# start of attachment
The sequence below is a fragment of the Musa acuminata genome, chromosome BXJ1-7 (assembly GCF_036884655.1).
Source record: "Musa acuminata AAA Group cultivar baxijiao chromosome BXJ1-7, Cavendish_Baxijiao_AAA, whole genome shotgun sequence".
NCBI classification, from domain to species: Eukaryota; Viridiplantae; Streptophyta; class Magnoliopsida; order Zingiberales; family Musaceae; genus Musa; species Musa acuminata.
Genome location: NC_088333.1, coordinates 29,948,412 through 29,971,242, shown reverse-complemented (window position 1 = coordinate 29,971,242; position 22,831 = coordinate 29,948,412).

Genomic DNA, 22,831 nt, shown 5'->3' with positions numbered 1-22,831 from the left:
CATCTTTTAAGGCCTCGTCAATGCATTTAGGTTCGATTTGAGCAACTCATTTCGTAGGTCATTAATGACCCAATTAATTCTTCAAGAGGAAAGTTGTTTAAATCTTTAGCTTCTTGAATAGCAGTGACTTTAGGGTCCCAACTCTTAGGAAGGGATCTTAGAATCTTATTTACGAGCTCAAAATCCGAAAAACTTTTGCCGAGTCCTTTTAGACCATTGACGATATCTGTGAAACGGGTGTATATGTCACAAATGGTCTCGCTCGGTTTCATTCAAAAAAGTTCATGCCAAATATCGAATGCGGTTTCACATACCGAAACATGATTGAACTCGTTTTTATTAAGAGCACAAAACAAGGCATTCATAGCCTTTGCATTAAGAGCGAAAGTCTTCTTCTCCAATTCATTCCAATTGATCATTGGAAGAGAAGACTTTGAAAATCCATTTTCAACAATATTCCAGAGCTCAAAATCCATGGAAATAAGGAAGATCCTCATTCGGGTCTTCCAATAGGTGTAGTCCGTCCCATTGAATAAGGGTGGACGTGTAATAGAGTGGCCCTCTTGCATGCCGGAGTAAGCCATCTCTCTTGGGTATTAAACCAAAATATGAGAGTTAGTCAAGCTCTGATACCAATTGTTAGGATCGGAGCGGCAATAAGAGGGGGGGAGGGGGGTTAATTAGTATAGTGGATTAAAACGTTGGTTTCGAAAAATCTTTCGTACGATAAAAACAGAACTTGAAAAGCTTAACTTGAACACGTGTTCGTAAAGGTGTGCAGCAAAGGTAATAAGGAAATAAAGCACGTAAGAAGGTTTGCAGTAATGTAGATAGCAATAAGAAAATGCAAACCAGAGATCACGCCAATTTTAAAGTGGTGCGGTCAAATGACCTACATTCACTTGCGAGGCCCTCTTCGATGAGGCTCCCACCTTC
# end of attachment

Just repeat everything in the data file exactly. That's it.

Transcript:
The sequence below is a fragment of the Musa acuminata genome, chromosome BXJ1-7 (assembly GCF_036884655.1).
Source record: "Musa acuminata AAA Group cultivar baxijiao chromosome BXJ1-7, Cavendish_Baxijiao_AAA, whole genome shotgun sequence".
NCBI classification, from domain to species: Eukaryota; Viridiplantae; Streptophyta; class Magnoliopsida; order Zingiberales; family Musaceae; genus Musa; species Musa acuminata.
Genome location: NC_088333.1, coordinates 29,948,412 through 29,971,242, shown reverse-complemented (window position 1 = coordinate 29,971,242; position 22,831 = coordinate 29,948,412).

Genomic DNA, 22,831 nt, shown 5'->3' with positions numbered 1-22,831 from the left:
CATCTTTTAAGGCCTCGTCAATGCATTTAGGTTCGATTTGAGCAACTCATTTCGTAGGTCATTAATGACCCAATTAATTCTTCAAGAGGAAAGTTGTTTAAATCTTTAGCTTCTTGAATAGCAGTGACTTTAGGGTCCCAACTCTTAGGAAGGGATCTTAGAATCTTATTTACGAGCTCAAAATCCGAAAAACTTTTGCCGAGTCCTTTTAGACCATTGACGATATCTGTGAAACGGGTGTATATGTCACAAATGGTCTCGCTCGGTTTCATTCAAAAAAGTTCATGCCAAATATCGAATGCGGTTTCACATACCGAAACATGATTGAACTCGTTTTTATTAAGAGCACAAAACAAGGCATTCATAGCCTTTGCATTAAGAGCGAAAGTCTTCTTCTCCAATTCATTCCAATTGATCATTGGAAGAGAAGACTTTGAAAATCCATTTTCAACAATATTCCAGAGCTCAAAATCCATGGAAATAAGGAAGATCCTCATTCGGGTCTTCCAATAGGTGTAGTCCGTCCCATTGAATAAGGGTGGACGTGTAATAGAGTGGCCCTCTTGCATGCCGGAGTAAGCCATCTCTCTTGGGTATTAAACCAAAATATGAGAGTTAGTCAAGCTCTGATACCAATTGTTAGGATCGGAGCGGCAATAAGAGGGGGGGAGGGGGGTTAATTAGTATAGTGGATTAAAACGTTGGTTTCGAAAAATCTTTCGTACGATAAAAACAGAACTTGAAAAGCTTAACTTGAACACGTGTTCGTAAAGGTGTGCAGCAAAGGTAATAAGGAAATAAAGCACGTAAGAAGGTTTGCAGTAATGTAGATAGCAATAAGAAAATGCAAACCAGAGATCACGCCAATTTTAAAGTGGTGCGGTCAAATGACCTACATTCACTTGCGAGGCCCTCTTCGATGAGGCTCCCACCTTC